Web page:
Bird Flu Spreads to Dairy Cows

A highly fatal form of avian influenza, or bird flu, has been confirmed in U.S. cattle in Texas and Kansas, the Department of Agriculture announced on Monday.

It is the first time that cows infected with the virus have been identified.

The cows appear to have been infected by wild birds, and dead birds were reported on some farms, the agency said. The results were announced after multiple federal and state agencies began investigating reports of sick cows in Texas, Kansas and New Mexico.

In several cases, the virus was detected in unpasteurized samples of milk collected from sick cows. Because pasteurization kills viruses, officials emphasized that there was little risk to the nation’s milk supply.

“At this stage, there is no concern about the safety of the commercial milk supply or that this circumstance poses a risk to consumer health,” the agency said in a statement.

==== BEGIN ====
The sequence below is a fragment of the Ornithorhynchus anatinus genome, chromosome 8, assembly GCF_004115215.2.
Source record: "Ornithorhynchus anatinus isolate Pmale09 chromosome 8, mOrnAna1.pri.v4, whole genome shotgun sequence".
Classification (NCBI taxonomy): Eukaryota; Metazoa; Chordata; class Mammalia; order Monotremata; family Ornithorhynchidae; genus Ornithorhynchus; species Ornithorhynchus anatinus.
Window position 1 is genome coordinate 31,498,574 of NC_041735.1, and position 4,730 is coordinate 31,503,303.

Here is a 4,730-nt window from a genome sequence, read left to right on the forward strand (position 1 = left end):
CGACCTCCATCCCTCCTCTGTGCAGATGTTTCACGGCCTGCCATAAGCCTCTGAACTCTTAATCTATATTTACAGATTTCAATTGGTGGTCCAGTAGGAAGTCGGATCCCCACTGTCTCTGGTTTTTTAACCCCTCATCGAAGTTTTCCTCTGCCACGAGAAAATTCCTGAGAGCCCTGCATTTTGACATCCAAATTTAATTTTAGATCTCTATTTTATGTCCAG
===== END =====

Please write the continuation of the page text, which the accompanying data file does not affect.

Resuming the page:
Outside experts agreed. “It has only been found in milk that is grossly abnormal,” said Dr. Jim Lowe, a veterinarian and influenza researcher at the College of Veterinary Medicine at the University of Illinois at Urbana-Champaign.

In those cases, the milk was described as thick and syrupy, he said, and was discarded. The agency said that dairies are required to divert or destroy milk from sick animals.

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